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N.H. Sober House Plan Prompts Concern



Concord Monitor
Tuesday, July 10, 2018

For years, worries of fraudulent sober living homes have riled New Hampshire’s recovery community. Amid national examples of scams and bogus facilities, the state’s lax oversight has created headaches for law enforcement and legitimate sober home managers alike.

Now, a new state plan to fight back by introducing licensing requirements also is getting pushback.

At a public hearing on Monday, several dozen representatives of sober homes voiced discomfort with a proposed rule change by the state Department of Health and Human Services that would mandate the licenses for sober homes that meet a certain threshold of services.

Under the rule, the homes, which provide substance-free environments for those moving through recovery, would be separated into levels.

Levels one and two would comprise those with unpaid managers or no managers at all; those would be exempt from licensing requirements. Level three homes — those with paid staff, clinical treatment services and drug testing — would need to be licensed.

The rules were presented as a way to combat fraud in the industry and to bring sober homes into the fold with residential treatment facilities.

But officials at sober living facilities across the state argued that the extra red tape would only hamper the efforts of legitimate operations, while pushing more off the grid.

“These regulations will drive sober living operators from being more structured and regulated partners — which honestly aren’t the ones that are the problems — into the other two tiers,” said Eric Spofford, CEO of Granite Recovery Centers, which operates homes across the state.

The debate comes as organizations have sought to expand sober living facilities to new corners of the state, often with great difficulty.

Backers of the homes, which number around 30 around the state, have to navigate a tangled web of local zoning board rules, code requirements and backlash from skeptical neighbors. One after another on Monday, recovery organizers recounted uphill battles in which residents warned of an influx of sex offenders and crime.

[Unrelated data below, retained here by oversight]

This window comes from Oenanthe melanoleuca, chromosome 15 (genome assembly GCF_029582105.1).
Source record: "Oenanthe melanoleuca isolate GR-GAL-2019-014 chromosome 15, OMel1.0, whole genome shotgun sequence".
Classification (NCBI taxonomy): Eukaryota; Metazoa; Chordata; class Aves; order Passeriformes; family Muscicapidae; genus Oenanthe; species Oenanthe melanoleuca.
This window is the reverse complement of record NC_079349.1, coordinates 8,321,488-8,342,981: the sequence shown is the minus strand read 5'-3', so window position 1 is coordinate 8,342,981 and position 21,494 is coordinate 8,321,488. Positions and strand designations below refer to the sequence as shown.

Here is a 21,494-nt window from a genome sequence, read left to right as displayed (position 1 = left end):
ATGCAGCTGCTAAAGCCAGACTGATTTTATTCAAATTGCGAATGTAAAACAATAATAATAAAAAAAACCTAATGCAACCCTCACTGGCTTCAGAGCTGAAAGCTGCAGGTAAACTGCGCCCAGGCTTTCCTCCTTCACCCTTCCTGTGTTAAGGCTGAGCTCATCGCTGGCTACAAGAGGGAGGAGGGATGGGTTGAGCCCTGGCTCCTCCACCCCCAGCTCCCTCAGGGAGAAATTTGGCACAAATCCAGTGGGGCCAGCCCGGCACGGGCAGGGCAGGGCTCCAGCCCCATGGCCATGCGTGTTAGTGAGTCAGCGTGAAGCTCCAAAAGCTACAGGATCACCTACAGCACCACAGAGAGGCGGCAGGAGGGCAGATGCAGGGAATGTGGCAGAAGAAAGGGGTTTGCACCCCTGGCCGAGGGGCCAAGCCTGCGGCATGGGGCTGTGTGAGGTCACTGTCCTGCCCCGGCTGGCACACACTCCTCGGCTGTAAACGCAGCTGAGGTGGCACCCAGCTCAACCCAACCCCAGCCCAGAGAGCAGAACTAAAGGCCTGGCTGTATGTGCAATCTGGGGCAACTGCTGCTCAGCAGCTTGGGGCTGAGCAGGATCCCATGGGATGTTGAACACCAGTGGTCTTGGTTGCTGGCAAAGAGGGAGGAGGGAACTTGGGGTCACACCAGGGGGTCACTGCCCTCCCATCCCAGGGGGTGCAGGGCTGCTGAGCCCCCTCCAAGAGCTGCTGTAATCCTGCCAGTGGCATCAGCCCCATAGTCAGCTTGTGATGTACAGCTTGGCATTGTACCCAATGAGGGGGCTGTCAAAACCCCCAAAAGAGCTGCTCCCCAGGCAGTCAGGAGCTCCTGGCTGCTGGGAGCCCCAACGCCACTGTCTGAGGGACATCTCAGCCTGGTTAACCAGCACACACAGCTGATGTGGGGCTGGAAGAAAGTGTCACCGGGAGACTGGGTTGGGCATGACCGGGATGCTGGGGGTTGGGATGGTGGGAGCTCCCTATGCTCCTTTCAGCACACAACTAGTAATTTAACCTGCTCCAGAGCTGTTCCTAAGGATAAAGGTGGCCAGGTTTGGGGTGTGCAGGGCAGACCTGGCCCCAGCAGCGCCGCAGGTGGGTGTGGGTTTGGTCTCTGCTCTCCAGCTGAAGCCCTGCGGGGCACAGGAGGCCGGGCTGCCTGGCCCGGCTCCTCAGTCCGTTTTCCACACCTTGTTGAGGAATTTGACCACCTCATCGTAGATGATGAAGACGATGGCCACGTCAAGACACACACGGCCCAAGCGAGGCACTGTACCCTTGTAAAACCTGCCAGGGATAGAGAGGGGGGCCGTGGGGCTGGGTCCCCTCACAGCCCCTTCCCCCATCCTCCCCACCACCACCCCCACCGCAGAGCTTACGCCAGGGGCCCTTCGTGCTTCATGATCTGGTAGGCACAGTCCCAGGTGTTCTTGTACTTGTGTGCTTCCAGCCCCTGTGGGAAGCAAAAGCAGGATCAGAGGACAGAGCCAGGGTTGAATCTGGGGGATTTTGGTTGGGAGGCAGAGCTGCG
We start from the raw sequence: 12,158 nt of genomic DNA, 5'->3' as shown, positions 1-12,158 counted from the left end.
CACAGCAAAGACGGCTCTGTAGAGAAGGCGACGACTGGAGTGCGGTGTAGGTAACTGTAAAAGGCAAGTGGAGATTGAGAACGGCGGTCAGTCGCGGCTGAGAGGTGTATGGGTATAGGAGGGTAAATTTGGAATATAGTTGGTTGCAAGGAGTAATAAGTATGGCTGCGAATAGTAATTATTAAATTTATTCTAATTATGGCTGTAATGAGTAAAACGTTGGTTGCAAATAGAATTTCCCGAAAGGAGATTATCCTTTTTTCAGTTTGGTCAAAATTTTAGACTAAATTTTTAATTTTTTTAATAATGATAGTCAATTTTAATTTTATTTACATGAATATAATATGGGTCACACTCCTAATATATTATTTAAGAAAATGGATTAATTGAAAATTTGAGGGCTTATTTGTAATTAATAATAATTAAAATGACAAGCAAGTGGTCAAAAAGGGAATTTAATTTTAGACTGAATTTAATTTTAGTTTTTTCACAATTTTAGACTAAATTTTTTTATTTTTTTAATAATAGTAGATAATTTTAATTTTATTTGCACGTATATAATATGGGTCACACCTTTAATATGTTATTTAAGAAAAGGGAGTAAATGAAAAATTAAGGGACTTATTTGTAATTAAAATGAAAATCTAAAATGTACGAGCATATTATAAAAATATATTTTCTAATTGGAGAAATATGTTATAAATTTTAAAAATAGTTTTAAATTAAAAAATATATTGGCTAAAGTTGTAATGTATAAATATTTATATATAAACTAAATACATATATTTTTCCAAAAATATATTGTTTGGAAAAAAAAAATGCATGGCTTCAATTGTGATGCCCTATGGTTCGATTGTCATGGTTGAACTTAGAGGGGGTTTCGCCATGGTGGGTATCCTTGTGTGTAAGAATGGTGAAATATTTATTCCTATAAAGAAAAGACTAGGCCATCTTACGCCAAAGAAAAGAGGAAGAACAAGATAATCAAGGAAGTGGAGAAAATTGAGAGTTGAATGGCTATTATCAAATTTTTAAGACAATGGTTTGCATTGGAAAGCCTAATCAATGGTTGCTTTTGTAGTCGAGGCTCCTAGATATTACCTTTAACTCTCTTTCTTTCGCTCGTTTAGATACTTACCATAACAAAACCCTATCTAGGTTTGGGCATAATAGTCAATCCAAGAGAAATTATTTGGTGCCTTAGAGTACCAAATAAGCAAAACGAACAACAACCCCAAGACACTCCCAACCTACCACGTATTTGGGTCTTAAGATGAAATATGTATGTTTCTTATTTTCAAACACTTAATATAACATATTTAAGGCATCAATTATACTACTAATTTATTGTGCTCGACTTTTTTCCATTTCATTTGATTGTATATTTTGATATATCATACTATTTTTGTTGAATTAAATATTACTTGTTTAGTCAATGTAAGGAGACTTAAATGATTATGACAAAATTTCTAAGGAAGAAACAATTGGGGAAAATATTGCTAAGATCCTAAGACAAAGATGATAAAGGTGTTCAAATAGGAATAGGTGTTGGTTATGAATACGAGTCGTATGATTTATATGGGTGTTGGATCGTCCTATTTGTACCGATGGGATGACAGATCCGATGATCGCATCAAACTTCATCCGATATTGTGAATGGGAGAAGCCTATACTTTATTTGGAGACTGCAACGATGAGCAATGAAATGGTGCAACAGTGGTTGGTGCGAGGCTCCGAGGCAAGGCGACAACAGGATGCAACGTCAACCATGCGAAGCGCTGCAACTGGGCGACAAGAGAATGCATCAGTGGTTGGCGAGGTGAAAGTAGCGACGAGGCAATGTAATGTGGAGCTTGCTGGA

“Opening sober livings, generally, already in this state is incredibly difficult,” Spofford said. “I’ve fought umpteen zoning boards and planning boards, and I’ve gone to Superior Court on their housing laws, and I’ve had hysterical maniac neighbors,” he said.

Creating new licensing requirements would add to that burden, organization officials argued. And it could set off unwelcome side effects for zoning, they said.

For those homes that obtain licenses, towns and cities may be inclined to push them into specific zones for drug treatment and recovery — treating them as facilities and not homes, as they want.

That could run counter to the ethos behind sober living, some said. Meanwhile, many homes could opt to avoid hiring paid supervisors, instead staying under the radar at levels one and two, they warned.

“There’s already a housing crisis in the state of New Hampshire in major cities where a lot of these sober living houses happen, so there’s going to be even more shady practices (being) done in this industry,” said Ed McDonough, CEO of Gatehouse Treatment, which operates homes in New Hampshire and Florida.

Instead, many in the room pressed for an alternative: national standards. The National Alliance for Recovery Residences has operated a non-binding certification program of its own, affiliating with facilities in 26 states including New Hampshire. The state should defer to that alliance, not the department, organizers said.

Melissa St. Cyr, the chief legal officer at the department, said she sees it differently.

The concerns are reasonable, she said at the hearing, but the rules change was not meant to be a transformative overhaul — rather a reorganization that would bring sober living into the department’s purview.

And she said that the levels set within the rules were meant to follow the NARR standards.

“The only facilities that will fall under licensure are those who have a sober living component that’s not just sober living — it is supervised — and have the clinical component together,” she said. “Which is essentially like a residential treatment rehab.”

Still, to many in the room, the change is a new challenge to bear.

“At the end of the day, we’re going to drive places out of business,” said Andrew West, owner of Bonfire Recovery in Dover. “And for folks looking for services — as an owner, my costs are going to go up.”